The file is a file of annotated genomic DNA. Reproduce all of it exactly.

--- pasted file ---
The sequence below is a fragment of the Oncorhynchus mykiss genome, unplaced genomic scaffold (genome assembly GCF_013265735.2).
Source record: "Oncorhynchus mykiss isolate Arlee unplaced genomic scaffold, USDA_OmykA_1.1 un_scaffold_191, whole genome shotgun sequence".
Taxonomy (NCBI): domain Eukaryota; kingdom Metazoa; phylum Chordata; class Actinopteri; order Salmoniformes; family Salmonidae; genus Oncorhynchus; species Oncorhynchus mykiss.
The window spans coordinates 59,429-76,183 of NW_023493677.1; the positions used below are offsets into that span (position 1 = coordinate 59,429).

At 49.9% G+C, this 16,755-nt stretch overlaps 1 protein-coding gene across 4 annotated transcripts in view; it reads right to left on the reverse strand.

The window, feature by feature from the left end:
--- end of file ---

The sequence below is a fragment of the Oncorhynchus mykiss genome, unplaced genomic scaffold (genome assembly GCF_013265735.2).
Source record: "Oncorhynchus mykiss isolate Arlee unplaced genomic scaffold, USDA_OmykA_1.1 un_scaffold_191, whole genome shotgun sequence".
Taxonomy (NCBI): domain Eukaryota; kingdom Metazoa; phylum Chordata; class Actinopteri; order Salmoniformes; family Salmonidae; genus Oncorhynchus; species Oncorhynchus mykiss.
The window spans coordinates 59,429-76,183 of NW_023493677.1; the positions used below are offsets into that span (position 1 = coordinate 59,429).

At 49.9% G+C, this 16,755-nt stretch overlaps 1 protein-coding gene across 4 annotated transcripts in view; it reads right to left on the reverse strand.

The window, feature by feature from the left end: